"Zen and the Art of Knitting"

BrentGC's picture

I picked up the abovementioned book at a used bookstore this weekend. I've started reading it, gotten through about 25-30 pages, and had to stop...my lunchtime was over! The subtitle is "Exploring the Links between Knitting, Spirituality, and Creativity."

I love this sentence, "Knitting taps into my creative brain and uncovers untold treasures." While in counseling several years ago, my counselor and I decided that my brain was not controlled by either side. Both sides seem to be about equal. Because of that, it sometimes is a struggle to balance both sides. During the day, I work as an accountant, which I enjoy for the black and white of the job.

However, I've realized that if I don't do something creative, such as knitting, I tend to get depressed and frustrated with life. I have searched for years for a hobby such as knitting, and have some of the disasterous results around my house...dead flowers in pots outside, a weaving loom made out of PVC pipe...you get the picture.

I cannot explain the joy and peace I get while knitting. I'm sure I probably don't HAVE to explain it to y'all.

I read your posts, and look at your projects, and my creative side starts jumping...wanting to get to knitting and exploring and trying new ideas and projects.

Thanks for all of your input on each other's projects, and just for being here.

And, thanks for allowing me to share.

Brent

Comments

akkamaddi's picture

What you describe is

What you describe is "lateralization", or in your case non-lateralization. This is the dominance of right vs. left (creative vs. structure), and some tests also have fore-brain (supposedly better with spatial and abstracts) and aft-brain (perceptual, or relying on direct sensory input). Personally, I'm the same way. Every test I've taken has the dominance within a 45/55 split.

In my experience, intelligent or sharp minds crave input and exercise. The hemispheres of the brain can act fairly independently, so smart or creative people I've known who seem "delateralized" (I think that's the term) need stimulus of both. It can be time consuming, because you will always have two sets of interest in the long run, but it is also very rewarding.

Is your "loom" a peg knitting loom, or a weaving loom? I've always wanted to learn both, and I've wondered if there are things you can do on the peg loom that you can't in knitting. I saw one blogger who had her "double peg knot" which she loved because it looked like a crochet double. I could not figure out how do it with needles.

As for the weaving loom, I've been fascinated with those since I was a young child. I remember asking my Mom for a loom so I could learn to make carpets. I remember her looking at me with that loving maternal "my child has just lost his damn fool mind" look, and saying, "No. Go play."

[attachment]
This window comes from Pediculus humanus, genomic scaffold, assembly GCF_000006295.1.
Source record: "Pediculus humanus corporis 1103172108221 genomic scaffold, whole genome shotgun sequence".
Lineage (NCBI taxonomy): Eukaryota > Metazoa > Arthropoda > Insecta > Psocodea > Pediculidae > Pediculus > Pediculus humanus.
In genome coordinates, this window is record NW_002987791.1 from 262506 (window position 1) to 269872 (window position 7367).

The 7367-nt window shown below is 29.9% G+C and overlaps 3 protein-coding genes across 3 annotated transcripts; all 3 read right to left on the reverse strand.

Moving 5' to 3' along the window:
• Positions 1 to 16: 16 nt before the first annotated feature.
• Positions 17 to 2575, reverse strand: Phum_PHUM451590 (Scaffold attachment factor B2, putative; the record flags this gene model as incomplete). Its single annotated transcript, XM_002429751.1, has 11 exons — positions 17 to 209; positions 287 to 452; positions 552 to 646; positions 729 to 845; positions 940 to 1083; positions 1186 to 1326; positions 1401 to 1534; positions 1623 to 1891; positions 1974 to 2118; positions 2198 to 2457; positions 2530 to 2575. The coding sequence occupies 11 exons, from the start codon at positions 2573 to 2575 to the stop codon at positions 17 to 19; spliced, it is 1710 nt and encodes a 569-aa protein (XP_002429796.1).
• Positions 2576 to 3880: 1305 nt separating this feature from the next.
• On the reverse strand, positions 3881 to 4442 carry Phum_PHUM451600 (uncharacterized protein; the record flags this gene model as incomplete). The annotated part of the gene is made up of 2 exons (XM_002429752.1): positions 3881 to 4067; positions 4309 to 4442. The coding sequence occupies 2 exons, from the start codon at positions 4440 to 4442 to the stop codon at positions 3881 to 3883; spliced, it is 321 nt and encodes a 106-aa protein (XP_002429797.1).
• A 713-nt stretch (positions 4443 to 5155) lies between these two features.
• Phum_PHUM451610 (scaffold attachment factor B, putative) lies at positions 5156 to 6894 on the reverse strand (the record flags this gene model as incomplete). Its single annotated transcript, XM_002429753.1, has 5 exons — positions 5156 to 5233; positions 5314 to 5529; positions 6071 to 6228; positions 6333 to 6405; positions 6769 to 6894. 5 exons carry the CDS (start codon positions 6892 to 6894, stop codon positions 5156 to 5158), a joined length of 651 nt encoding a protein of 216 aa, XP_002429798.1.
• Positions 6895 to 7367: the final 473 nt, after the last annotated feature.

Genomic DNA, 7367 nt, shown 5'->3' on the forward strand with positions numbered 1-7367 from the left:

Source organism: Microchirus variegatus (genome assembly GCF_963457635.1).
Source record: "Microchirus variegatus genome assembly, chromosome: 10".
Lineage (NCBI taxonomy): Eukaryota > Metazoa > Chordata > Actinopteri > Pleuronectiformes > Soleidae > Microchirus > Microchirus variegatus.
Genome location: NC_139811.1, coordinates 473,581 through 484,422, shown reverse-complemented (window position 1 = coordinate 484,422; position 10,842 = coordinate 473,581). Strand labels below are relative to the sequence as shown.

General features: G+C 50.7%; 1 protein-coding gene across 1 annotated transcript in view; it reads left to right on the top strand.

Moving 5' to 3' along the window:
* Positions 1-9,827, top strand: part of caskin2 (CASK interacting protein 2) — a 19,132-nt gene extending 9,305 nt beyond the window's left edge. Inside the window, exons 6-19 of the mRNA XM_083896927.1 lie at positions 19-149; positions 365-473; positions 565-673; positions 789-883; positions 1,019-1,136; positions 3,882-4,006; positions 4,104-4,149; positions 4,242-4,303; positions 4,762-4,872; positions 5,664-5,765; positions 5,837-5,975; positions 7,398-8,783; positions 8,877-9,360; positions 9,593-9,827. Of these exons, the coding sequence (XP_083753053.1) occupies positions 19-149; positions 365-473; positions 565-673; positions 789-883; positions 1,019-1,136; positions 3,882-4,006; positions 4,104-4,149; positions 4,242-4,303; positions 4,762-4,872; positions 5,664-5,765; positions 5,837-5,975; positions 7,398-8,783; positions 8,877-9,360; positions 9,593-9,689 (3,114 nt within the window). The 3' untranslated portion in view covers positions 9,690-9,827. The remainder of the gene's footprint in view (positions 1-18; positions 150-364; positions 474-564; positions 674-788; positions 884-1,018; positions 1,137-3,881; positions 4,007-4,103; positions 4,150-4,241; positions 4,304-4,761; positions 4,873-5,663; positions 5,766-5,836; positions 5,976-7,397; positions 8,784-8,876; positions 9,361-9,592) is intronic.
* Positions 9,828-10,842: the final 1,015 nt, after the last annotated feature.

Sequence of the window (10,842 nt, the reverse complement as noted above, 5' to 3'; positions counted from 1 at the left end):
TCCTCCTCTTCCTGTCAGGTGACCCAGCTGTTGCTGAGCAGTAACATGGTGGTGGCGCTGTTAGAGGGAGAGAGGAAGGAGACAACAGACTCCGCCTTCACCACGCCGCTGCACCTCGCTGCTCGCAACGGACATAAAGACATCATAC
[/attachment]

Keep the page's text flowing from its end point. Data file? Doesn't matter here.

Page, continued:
Peace

BrentGC's picture

I have a set of four round

I have a set of four round looms which are peg looms. I also have a small long loom which is more of a weaving loom. I haven't used it yet.

Since I haven't been knitting long, I don't know about things that can be done on looms as opposed to needles, however, it's one of my goals to learn how to transfer needle patterns over to looms.

I've found a couple of books at local craft stores which are specifically for looms. One is a great beginner book, and one shows specifically how to work on cables, etc. I haven't tried those out yet, but it's on the list!

It was my grandmother who got my interest piqued in weaving, knitting, and crocheting. When I was 10, I fell and broke both of my arms at my wrists. My grandmother, whom we lived next door to at the time, found the little potholder looms and loops, and gave me carte blanche. She wanted to make sure I kept my fingers nimble while I was casts. I think I probably sent her to the poor house by having to buy so many bags of loops!

Joe-in Wyoming's picture

I'm so glad you found

I'm so glad you found knitting and the benefits it can bestow, Brent. Dear friends gave me "Zen and the Art of Knitting" a few years ago and I cherish it as part of my knitting library. [One of the givers fondly calls me her"knitting guru."] Knitting is a good way to balance a hectic, stressful life and I am beginning to explore the meditative aspects of the art/craft. Tara Jon Manning's books also delve into the subject and I highly recommend them. Lots of luck as you explore your creative side further.